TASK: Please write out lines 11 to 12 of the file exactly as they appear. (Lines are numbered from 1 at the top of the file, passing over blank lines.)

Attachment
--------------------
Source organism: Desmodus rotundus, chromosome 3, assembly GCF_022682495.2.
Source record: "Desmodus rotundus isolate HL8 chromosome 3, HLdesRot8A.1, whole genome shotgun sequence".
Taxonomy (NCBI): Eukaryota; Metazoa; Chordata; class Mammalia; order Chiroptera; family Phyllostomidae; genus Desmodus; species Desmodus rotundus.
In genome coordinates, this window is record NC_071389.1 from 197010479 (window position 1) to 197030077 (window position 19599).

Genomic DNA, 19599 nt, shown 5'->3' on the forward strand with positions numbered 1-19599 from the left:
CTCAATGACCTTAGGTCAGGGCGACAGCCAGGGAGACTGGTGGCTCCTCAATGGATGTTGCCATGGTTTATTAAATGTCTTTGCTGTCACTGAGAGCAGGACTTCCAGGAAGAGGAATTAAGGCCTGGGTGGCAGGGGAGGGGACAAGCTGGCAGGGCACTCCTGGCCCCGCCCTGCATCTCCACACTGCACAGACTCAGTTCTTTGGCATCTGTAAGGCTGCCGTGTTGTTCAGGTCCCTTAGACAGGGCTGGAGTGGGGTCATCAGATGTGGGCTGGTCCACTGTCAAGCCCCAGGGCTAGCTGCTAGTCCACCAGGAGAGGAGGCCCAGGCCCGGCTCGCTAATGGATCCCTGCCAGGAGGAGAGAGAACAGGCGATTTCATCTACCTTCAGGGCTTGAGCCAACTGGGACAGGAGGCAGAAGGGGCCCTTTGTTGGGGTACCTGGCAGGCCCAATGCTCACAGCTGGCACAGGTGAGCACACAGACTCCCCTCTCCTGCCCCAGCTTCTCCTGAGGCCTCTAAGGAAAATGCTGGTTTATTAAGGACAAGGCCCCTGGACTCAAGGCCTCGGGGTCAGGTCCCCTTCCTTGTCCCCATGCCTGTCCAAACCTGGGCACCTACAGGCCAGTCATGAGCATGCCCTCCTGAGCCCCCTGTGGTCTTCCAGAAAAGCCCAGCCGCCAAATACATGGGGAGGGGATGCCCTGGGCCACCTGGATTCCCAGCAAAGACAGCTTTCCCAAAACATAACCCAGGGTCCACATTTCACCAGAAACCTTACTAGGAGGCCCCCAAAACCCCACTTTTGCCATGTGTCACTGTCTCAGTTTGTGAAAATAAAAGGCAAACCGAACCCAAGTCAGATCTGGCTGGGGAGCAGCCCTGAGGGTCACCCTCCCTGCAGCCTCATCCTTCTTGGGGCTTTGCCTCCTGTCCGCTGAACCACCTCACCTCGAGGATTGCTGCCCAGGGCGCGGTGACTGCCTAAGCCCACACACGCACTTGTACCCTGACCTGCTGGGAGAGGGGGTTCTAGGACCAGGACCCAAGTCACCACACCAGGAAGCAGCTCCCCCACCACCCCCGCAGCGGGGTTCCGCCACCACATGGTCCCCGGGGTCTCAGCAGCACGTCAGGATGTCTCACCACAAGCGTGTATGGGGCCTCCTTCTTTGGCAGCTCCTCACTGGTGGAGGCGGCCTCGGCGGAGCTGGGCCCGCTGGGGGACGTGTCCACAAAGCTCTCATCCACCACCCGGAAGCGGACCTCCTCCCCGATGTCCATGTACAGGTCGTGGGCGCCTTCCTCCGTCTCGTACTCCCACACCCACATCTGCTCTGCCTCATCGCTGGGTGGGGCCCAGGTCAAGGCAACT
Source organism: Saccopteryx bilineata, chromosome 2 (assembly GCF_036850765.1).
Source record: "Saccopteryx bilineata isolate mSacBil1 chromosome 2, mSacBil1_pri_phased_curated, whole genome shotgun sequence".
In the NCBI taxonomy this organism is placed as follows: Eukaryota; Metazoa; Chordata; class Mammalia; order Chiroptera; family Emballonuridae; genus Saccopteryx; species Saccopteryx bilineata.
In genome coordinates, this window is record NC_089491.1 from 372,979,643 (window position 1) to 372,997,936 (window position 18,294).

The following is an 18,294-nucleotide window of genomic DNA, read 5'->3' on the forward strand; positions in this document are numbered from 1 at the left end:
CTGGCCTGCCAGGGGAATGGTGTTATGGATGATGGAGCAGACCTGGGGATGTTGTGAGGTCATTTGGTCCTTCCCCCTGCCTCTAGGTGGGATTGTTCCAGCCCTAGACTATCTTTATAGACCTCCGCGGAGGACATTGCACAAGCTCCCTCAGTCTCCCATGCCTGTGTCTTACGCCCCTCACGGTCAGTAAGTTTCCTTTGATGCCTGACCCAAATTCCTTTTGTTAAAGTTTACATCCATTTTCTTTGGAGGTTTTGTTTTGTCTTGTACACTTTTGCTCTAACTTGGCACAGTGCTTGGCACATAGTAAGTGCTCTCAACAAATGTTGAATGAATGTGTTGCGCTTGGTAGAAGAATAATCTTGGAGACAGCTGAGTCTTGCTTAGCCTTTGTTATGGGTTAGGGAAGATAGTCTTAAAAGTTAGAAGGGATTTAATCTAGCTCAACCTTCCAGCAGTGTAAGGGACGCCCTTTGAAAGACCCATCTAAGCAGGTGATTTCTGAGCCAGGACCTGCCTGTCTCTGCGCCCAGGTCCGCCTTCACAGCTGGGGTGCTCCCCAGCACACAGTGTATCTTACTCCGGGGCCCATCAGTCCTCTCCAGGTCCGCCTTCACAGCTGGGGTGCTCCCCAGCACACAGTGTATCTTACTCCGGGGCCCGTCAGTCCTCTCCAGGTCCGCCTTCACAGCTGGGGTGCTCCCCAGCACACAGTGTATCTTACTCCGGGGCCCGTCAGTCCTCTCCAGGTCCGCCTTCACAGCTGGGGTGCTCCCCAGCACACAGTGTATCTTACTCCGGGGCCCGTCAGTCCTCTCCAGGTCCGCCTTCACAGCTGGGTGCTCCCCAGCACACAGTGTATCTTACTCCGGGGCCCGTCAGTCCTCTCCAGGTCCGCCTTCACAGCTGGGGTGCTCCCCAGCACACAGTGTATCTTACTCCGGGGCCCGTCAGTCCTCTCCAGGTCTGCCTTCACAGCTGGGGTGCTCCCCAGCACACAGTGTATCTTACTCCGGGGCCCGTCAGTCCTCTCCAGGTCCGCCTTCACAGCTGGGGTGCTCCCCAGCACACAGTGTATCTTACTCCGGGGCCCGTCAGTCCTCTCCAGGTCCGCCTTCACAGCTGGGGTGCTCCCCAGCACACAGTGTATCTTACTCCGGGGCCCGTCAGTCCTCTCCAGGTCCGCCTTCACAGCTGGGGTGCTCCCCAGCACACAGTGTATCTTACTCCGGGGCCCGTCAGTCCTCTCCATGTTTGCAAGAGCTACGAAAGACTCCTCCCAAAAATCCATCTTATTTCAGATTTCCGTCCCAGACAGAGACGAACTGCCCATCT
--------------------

The following is an 18,294-nucleotide window of genomic DNA, read 5'->3' on the forward strand; positions in this document are numbered from 1 at the left end:
CTGGCCTGCCAGGGGAATGGTGTTATGGATGATGGAGCAGACCTGGGGATGTTGTGAGGTCATTTGGTCCTTCCCCCTGCCTCTAGGTGGGATTGTTCCAGCCCTAGACTATCTTTATAGACCTCCGCGGAGGACATTGCACAAGCTCCCTCAGTCTCCCATGCCTGTGTCTTACGCCCCTCACGGTCAGTAAGTTTCCTTTGATGCCTGACCCAAATTCCTTTTGTTAAAGTTTACATCCATTTTCTTTGGAGGTTTTGTTTTGTCTTGTACACTTTTGCTCTAACTTGGCACAGTGCTTGGCACATAGTAAGTGCTCTCAACAAATGTTGAATGAATGTGTTGCGCTTGGTAGAAGAATAATCTTGGAGACAGCTGAGTCTTGCTTAGCCTTTGTTATGGGTTAGGGAAGATAGTCTTAAAAGTTAGAAGGGATTTAATCTAGCTCAACCTTCCAGCAGTGTAAGGGACGCCCTTTGAAAGACCCATCTAAGCAGGTGATTTCTGAGCCAGGACCTGCCTGTCTCTGCGCCCAGGTCCGCCTTCACAGCTGGGGTGCTCCCCAGCACACAGTGTATCTTACTCCGGGGCCCATCAGTCCTCTCCAGGTCCGCCTTCACAGCTGGGGTGCTCCCCAGCACACAGTGTATCTTACTCCGGGGCCCGTCAGTCCTCTCCAGGTCCGCCTTCACAGCTGGGGTGCTCCCCAGCACACAGTGTATCTTACTCCGGGGCCCGTCAGTCCTCTCCAGGTCCGCCTTCACAGCTGGGGTGCTCCCCAGCACACAGTGTATCTTACTCCGGGGCCCGTCAGTCCTCTCCAGGTCCGCCTTCACAGCTGGGTGCTCCCCAGCACACAGTGTATCTTACTCCGGGGCCCGTCAGTCCTCTCCAGGTCCGCCTTCACAGCTGGGGTGCTCCCCAGCACACAGTGTATCTTACTCCGGGGCCCGTCAGTCCTCTCCAGGTCTGCCTTCACAGCTGGGGTGCTCCCCAGCACACAGTGTATCTTACTCCGGGGCCCGTCAGTCCTCTCCAGGTCCGCCTTCACAGCTGGGGTGCTCCCCAGCACACAGTGTATCTTACTCCGGGGCCCGTCAGTCCTCTCCAGGTCCGCCTTCACAGCTGGGGTGCTCCCCAGCACACAGTGTATCTTACTCCGGGGCCCGTCAGTCCTCTCCAGGTCCGCCTTCACAGCTGGGGTGCTCCCCAGCACACAGTGTATCTTACTCCGGGGCCCGTCAGTCCTCTCCATGTTTGCAAGAGCTACGAAAGACTCCTCCCAAAAATCCATCTTATTTCAGATTTCCGTCCCAGACAGAGACGAACTGCCCATCT